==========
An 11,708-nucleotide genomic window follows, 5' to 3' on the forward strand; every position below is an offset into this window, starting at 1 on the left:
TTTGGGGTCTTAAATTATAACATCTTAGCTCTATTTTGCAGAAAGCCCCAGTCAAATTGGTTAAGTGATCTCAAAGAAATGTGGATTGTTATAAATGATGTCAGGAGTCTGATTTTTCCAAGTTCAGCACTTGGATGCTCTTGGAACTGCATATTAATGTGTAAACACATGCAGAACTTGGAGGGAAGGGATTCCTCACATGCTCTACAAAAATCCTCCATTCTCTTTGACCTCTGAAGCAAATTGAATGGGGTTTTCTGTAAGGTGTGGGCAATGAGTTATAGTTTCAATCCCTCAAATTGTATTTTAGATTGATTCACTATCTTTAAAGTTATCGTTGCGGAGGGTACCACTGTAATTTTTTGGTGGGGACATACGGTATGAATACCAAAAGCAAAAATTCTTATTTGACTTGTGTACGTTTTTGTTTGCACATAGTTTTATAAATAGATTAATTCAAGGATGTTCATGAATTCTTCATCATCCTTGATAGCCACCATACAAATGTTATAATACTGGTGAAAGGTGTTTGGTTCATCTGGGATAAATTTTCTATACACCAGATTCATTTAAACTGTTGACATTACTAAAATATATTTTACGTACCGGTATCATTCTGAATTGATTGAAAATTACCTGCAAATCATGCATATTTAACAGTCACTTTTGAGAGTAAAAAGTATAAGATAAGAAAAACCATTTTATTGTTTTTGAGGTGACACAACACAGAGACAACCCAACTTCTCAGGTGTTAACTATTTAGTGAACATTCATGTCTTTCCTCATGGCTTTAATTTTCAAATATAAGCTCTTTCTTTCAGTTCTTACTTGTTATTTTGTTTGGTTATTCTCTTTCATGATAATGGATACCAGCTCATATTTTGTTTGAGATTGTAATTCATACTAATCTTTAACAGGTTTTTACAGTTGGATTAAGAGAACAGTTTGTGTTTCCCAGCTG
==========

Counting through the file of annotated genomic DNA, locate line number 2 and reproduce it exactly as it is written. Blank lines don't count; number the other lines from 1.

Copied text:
TTTGGGGTCTTAAATTATAACATCTTAGCTCTATTTTGCAGAAAGCCCCAGTCAAATTGGTTAAGTGATCTCAAAGAAATGTGGATTGTTATAAATGATGTCAGGAGTCTGATTTTTCCAAGTTCAGCACTTGGATGCTCTTGGAACTGCATATTAATGTGTAAACACATGCAGAACTTGGAGGGAAGGGATTCCTCACATGCTCTACAAAAATCCTCCATTCTCTTTGACCTCTGAAGCAAATTGAATGGGGTTTTCTGTAAGGTGTGGGCAATGAGTTATAGTTTCAATCCCTCAAATTGTATTTTAGATTGATTCACTATCTTTAAAGTTATCGTTGCGGAGGGTACCACTGTAATTTTTTGGTGGGGACATACGGTATGAATACCAAAAGCAAAAATTCTTATTTGACTTGTGTACGTTTTTGTTTGCACATAGTTTTATAAATAGATTAATTCAAGGATGTTCATGAATTCTTCATCATCCTTGATAGCCACCATACAAATGTTATAATACTGGTGAAAGGTGTTTGGTTCATCTGGGATAAATTTTCTATACACCAGATTCATTTAAACTGTTGACATTACTAAAATATATTTTACGTACCGGTATCATTCTGAATTGATTGAAAATTACCTGCAAATCATGCATATTTAACAGTCACTTTTGAGAGTAAAAAGTATAAGATAAGAAAAACCATTTTATTGTTTTTGAGGTGACACAACACAGAGACAACCCAACTTCTCAGGTGTTAACTATTTAGTGAACATTCATGTCTTTCCTCATGGCTTTAATTTTCAAATATAAGCTCTTTCTTTCAGTTCTTACTTGTTATTTTGTTTGGTTATTCTCTTTCATGATAATGGATACCAGCTCATATTTTGTTTGAGATTGTAATTCATACTAATCTTTAACAGGTTTTTACAGTTGGATTAAGAGAACAGTTTGTGTTTCCCAGCTG